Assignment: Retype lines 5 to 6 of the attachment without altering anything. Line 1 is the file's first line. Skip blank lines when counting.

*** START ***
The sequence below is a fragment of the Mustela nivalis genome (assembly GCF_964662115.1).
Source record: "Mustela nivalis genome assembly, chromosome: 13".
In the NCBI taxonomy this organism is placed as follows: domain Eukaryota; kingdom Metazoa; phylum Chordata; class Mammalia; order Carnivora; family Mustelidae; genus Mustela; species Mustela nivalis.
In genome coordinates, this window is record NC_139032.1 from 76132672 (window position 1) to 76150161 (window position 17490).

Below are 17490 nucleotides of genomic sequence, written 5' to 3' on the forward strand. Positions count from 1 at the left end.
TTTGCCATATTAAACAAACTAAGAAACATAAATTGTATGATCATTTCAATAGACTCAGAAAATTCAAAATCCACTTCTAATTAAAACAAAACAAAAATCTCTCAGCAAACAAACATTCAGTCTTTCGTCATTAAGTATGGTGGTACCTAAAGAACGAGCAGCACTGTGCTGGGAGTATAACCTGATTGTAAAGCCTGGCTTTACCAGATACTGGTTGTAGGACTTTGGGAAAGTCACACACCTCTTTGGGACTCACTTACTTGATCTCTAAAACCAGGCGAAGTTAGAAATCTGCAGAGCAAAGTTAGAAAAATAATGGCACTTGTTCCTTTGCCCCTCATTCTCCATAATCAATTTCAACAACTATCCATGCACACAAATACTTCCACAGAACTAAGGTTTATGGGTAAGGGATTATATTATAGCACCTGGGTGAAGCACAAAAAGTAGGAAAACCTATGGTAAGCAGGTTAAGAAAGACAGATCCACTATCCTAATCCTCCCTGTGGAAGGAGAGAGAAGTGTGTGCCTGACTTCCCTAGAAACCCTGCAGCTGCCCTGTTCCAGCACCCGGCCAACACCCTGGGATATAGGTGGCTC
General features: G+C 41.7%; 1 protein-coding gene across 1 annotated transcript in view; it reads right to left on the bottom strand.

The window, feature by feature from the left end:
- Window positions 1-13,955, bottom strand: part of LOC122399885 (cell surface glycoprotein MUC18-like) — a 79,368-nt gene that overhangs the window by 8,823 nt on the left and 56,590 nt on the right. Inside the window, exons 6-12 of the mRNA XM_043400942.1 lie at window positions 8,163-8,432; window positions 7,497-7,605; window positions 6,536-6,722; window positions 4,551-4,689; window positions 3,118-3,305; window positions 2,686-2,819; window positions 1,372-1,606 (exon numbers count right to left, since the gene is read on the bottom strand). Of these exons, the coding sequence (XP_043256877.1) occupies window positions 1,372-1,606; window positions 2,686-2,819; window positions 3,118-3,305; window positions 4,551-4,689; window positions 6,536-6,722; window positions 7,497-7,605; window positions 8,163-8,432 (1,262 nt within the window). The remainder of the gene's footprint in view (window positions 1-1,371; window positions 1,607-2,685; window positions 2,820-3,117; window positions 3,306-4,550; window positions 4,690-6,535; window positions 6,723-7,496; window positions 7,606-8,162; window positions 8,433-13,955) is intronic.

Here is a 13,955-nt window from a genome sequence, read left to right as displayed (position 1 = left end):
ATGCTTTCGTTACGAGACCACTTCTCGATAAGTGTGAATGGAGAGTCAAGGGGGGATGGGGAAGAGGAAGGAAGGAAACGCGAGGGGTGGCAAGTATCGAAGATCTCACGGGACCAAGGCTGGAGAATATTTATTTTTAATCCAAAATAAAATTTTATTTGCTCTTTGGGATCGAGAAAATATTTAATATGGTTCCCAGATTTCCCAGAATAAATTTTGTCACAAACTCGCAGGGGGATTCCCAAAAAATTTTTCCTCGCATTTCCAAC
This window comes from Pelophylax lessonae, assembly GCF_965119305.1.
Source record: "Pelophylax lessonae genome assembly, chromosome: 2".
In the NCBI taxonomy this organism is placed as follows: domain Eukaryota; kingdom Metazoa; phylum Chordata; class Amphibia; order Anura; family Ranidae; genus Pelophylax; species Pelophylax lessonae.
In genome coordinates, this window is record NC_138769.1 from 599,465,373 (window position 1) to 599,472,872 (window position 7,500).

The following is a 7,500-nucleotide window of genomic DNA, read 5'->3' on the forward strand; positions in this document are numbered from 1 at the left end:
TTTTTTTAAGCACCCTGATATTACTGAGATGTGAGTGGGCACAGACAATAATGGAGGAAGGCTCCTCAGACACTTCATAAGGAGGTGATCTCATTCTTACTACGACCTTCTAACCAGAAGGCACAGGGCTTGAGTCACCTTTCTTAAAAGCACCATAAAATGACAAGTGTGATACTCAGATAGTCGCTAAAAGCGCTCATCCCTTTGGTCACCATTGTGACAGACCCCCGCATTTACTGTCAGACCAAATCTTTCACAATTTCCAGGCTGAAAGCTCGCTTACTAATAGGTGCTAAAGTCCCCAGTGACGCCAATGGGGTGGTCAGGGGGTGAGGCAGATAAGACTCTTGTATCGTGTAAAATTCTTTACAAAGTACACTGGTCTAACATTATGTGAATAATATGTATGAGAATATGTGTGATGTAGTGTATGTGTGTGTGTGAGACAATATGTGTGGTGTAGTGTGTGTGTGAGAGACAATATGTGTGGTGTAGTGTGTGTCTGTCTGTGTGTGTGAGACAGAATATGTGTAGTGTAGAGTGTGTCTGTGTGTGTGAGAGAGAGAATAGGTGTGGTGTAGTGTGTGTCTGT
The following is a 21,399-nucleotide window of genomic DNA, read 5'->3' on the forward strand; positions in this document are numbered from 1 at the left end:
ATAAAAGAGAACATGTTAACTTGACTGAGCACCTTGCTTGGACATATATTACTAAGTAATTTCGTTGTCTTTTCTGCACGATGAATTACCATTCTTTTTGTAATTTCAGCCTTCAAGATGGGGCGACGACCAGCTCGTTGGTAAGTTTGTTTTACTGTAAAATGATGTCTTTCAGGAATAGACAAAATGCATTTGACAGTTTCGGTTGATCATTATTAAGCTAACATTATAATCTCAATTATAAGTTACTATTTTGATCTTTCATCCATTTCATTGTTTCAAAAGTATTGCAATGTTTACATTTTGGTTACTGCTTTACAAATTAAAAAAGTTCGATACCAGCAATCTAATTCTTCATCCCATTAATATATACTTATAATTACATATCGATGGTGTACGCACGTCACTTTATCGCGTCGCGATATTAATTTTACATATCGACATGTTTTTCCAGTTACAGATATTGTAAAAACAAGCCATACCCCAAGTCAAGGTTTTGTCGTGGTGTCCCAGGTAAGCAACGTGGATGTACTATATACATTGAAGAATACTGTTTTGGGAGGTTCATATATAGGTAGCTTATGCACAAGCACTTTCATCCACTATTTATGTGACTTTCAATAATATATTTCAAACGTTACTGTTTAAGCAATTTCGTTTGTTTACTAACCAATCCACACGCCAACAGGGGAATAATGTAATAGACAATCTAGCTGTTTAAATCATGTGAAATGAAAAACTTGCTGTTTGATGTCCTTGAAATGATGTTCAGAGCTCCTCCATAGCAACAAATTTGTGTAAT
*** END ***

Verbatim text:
Below are 17490 nucleotides of genomic sequence, written 5' to 3' on the forward strand. Positions count from 1 at the left end.
TTTGCCATATTAAACAAACTAAGAAACATAAATTGTATGATCATTTCAATAGACTCAGAAAATTCAAAATCCACTTCTAATTAAAACAAAACAAAAATCTCTCAGCAAACAAACATTCAGTCTTTCGTCATTAAGTATGGTGGTACCTAAAGAACGAGCAGCACTGTGCTGGGAGTATAACCTGATTGTAAAGCCTGGCTTTACCAGATACTGGTTGTAGGACTTTGGGAAAGTCACACACCTCTTTGGGACTCACTTACTTGATCTCTAAAACCAGGCGAAGTTAGAAATCTGCAGAGCAAAGTTAGAAAAATAATGGCACTTGTTCCTTTGCCCCTCATTCTCCATAATCAATTTCAACAACTATCCATGCACACAAATACTTCCACAGAACTAAGGTTTATGGGTAAGGGATTATATTATAGCACCTGGGTGAAGCACAAAAAGTAGGAAAACCTATGGTAAGCAGGTTAAGAAAGACAGATCCACTATCCTAATCCTCCCTGTGGAAGGAGAGAGAAGTGTGTGCCTGACTTCCCTAGAAACCCTGCAGCTGCCCTGTTCCAGCACCCGGCCAACACCCTGGGATATAGGTGGCTC